Showing posts with label Non-Fiction. Show all posts
Showing posts with label Non-Fiction. Show all posts

Saturday, April 25, 2020

Decriptive Writing With Specificity

We strengthen all of our writing by using descriptive details: even more so with specificity.

Our goal is to grow our observation skills, both specific and general. Being observant is essential for all writers; it creates relatable writing and gives the texture of reality. So, in this we are building our descriptive muscles and research skills.

To build up our descriptive writing:
  • We use detail to express areas of importance; big picture, specific purpose, or differentiation,
  • We use words that are vibrant, essential, and focused,
  • We use metaphors, similes, and comparisons to tell the story,
  • We use sense words and articulate a picture,
  • We stay on point and write economically

Research is involved for our fiction or non-fiction projects.
Here are a few points to consider:

  • Is the setting a place you have traveled or lived? Is it from a life experience? If so, a lot of your work is done, it’s relatable because you’ve been there. You know the landscape, the business environment, the social makeup.
  • Consider writing in real time, describing the scene in such a way to bring your reader along, present for the journey. Describe what you see from where you are to develop the scene.
  • What’s the time-period, which century? Descriptions will vary according to the time; i.e. street lighting by gas lamps or bulbs, roadway construction, metropolis or rural location, east or west coastline, piper-cubs or jet stream travel.
  • Be willing to adjust your project plan as you go. Is it reachable or does it need revision?

Need ideas?
  • Use life experiences and pull short sections to launch your story,
  • Use one word prompts to free write and spark ideas,
  • Where is your favorite place? Is it a beach town, or mountain village? Start there and chose the best memory or daydream,
  • Books like “Where Do You Get Your Ideas” by Fred White, published by Writer’s Digest, could be just the thing to help launch your project.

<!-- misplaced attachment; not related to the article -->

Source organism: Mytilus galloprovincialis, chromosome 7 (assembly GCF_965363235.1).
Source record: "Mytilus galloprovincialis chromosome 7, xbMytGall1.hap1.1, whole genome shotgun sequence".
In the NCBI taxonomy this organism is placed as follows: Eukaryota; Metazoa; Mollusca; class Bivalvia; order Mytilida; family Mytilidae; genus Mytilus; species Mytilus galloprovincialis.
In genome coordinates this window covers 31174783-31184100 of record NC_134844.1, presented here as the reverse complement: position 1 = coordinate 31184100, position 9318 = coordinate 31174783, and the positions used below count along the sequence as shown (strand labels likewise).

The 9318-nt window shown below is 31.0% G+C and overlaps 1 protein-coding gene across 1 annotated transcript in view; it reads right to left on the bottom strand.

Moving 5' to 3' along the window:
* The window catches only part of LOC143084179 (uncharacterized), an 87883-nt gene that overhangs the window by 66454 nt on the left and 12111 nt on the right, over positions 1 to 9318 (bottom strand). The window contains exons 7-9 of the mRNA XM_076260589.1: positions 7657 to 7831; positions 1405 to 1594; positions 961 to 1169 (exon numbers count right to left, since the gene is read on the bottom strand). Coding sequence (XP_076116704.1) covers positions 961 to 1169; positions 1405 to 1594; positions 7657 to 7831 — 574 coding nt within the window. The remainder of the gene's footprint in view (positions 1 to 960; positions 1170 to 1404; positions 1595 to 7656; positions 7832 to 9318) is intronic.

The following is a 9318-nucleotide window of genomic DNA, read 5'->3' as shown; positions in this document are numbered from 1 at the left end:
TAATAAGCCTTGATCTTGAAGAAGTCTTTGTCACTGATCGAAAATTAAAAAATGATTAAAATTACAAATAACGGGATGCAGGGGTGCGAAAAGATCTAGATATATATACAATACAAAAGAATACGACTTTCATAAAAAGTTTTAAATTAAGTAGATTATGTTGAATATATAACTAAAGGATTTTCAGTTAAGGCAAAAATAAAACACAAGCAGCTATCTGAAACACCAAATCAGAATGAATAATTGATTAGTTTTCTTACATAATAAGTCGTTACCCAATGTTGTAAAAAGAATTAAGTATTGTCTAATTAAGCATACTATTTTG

Previous Post links in this series—Descriptive Writing for Fiction and Non-Fiction:
1)    Make it Personable & Tangible: https://www.writersonthemove.com/2020/02/descriptive-writing-for-fiction-and-non.html
2)    Make it Realistic: https://www.writersonthemove.com/2020/03/descriptive-writing-make-it-realistic.html


Deborah Lyn Stanley is an author of Creative Non-Fiction. She writes articles, essays and stories. She is passionate about caring for the mentally impaired through creative arts.
Visit her writer’s website at: https://deborahlynwriter.com/
Visit her caregiver’s website and read the Mom & Me memoir at: https://deborahlyncaregiver.com/
Facebook: Deborah Lyn Stanley, Writer    https://www.facebook.com/deborahlynwriter/?modal=admin_todo_tour



Share on LinkedIn
And more via the icon bar below:

Thursday, September 7, 2017

Books to Movies

I was pondering the best movies I've seen so far this year, and I realized that they all have a few things in common.  See if you can figure it out:

Bridge of Spies
Hidden Figures
The Zookeeper's Wife
A United Kingdom
Lion

Things I found in common:
-All take place in the recent past
-All are based on true stories
-All feature some sort of prejudice/segregation/class inequality and the fighting of it
AND...
-All are based on books.

Yay for books!

Bridge of Spies is based partly on Strangers on a Bridge by James Donovan.  The part I found most interesting was the ethical dilemmas centering around the rights of a foreign spy during the height of the Cold War.


Hidden Figures is based on Hidden Figures:  The American Dream and the Untold Story of the Black Women Mathematicians who Helped Win the Space Race by  Margot Lee Shetterly.  I'd never heard about this corps of African-American women in NASA, and we all should have known.


The Zookeeper's Wife is based on The Zookeeper's Wife; A War Story by Diane Ackerman.  It's not hard to make Poland in WWII emotional, but this does an exceptional job.


A United Kingdom is based on Colour Bar;  The Triumph of Seretse Khama and His Nation by Susan Williams.  Another story I'd never heard, but a great inspiration in the fight against segregation and inequality.



Lion is based on A Long Way Home by Saroo Brierley with Larry Buttrose.  It's a unique story I heard about first through an interview with the little boy in the story, now a man.  The movie didn't disappoint.